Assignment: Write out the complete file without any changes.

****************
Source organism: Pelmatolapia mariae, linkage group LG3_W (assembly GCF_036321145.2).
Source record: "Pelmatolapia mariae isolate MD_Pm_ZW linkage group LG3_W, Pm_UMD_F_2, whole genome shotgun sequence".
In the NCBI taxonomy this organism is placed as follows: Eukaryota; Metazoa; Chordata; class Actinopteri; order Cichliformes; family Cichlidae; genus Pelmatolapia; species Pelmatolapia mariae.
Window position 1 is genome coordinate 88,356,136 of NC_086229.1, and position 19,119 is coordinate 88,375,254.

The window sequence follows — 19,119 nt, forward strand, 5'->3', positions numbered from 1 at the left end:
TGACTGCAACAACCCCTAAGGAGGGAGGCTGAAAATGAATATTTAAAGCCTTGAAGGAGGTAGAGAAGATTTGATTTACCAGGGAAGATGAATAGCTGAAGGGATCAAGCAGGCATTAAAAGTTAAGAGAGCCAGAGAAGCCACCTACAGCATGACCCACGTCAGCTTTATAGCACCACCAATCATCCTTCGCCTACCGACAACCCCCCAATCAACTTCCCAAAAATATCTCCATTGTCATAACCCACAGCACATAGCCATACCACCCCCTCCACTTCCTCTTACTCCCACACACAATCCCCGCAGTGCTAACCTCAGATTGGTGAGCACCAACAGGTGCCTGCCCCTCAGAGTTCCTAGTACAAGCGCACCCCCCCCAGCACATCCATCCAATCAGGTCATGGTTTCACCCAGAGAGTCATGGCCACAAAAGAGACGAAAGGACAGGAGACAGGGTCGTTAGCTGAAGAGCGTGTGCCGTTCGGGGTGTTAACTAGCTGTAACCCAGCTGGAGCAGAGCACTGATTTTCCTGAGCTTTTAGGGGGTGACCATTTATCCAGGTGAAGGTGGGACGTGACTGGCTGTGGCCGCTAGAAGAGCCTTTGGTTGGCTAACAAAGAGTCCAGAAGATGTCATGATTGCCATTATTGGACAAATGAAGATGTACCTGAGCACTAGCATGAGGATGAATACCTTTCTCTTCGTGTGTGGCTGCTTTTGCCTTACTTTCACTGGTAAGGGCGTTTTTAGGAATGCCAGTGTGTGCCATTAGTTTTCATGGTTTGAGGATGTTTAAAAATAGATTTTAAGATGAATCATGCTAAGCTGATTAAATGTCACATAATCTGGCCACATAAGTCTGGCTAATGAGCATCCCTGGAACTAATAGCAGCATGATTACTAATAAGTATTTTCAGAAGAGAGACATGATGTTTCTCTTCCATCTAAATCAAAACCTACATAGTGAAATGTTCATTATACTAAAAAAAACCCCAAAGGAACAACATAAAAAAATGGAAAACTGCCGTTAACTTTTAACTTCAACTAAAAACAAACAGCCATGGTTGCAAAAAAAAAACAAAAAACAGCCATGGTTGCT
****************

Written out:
Source organism: Pelmatolapia mariae, linkage group LG3_W (assembly GCF_036321145.2).
Source record: "Pelmatolapia mariae isolate MD_Pm_ZW linkage group LG3_W, Pm_UMD_F_2, whole genome shotgun sequence".
In the NCBI taxonomy this organism is placed as follows: Eukaryota; Metazoa; Chordata; class Actinopteri; order Cichliformes; family Cichlidae; genus Pelmatolapia; species Pelmatolapia mariae.
Window position 1 is genome coordinate 88,356,136 of NC_086229.1, and position 19,119 is coordinate 88,375,254.

The window sequence follows — 19,119 nt, forward strand, 5'->3', positions numbered from 1 at the left end:
TGACTGCAACAACCCCTAAGGAGGGAGGCTGAAAATGAATATTTAAAGCCTTGAAGGAGGTAGAGAAGATTTGATTTACCAGGGAAGATGAATAGCTGAAGGGATCAAGCAGGCATTAAAAGTTAAGAGAGCCAGAGAAGCCACCTACAGCATGACCCACGTCAGCTTTATAGCACCACCAATCATCCTTCGCCTACCGACAACCCCCCAATCAACTTCCCAAAAATATCTCCATTGTCATAACCCACAGCACATAGCCATACCACCCCCTCCACTTCCTCTTACTCCCACACACAATCCCCGCAGTGCTAACCTCAGATTGGTGAGCACCAACAGGTGCCTGCCCCTCAGAGTTCCTAGTACAAGCGCACCCCCCCCAGCACATCCATCCAATCAGGTCATGGTTTCACCCAGAGAGTCATGGCCACAAAAGAGACGAAAGGACAGGAGACAGGGTCGTTAGCTGAAGAGCGTGTGCCGTTCGGGGTGTTAACTAGCTGTAACCCAGCTGGAGCAGAGCACTGATTTTCCTGAGCTTTTAGGGGGTGACCATTTATCCAGGTGAAGGTGGGACGTGACTGGCTGTGGCCGCTAGAAGAGCCTTTGGTTGGCTAACAAAGAGTCCAGAAGATGTCATGATTGCCATTATTGGACAAATGAAGATGTACCTGAGCACTAGCATGAGGATGAATACCTTTCTCTTCGTGTGTGGCTGCTTTTGCCTTACTTTCACTGGTAAGGGCGTTTTTAGGAATGCCAGTGTGTGCCATTAGTTTTCATGGTTTGAGGATGTTTAAAAATAGATTTTAAGATGAATCATGCTAAGCTGATTAAATGTCACATAATCTGGCCACATAAGTCTGGCTAATGAGCATCCCTGGAACTAATAGCAGCATGATTACTAATAAGTATTTTCAGAAGAGAGACATGATGTTTCTCTTCCATCTAAATCAAAACCTACATAGTGAAATGTTCATTATACTAAAAAAAACCCCAAAGGAACAACATAAAAAAATGGAAAACTGCCGTTAACTTTTAACTTCAACTAAAAACAAACAGCCATGGTTGCAAAAAAAAAACAAAAAACAGCCATGGTTGCT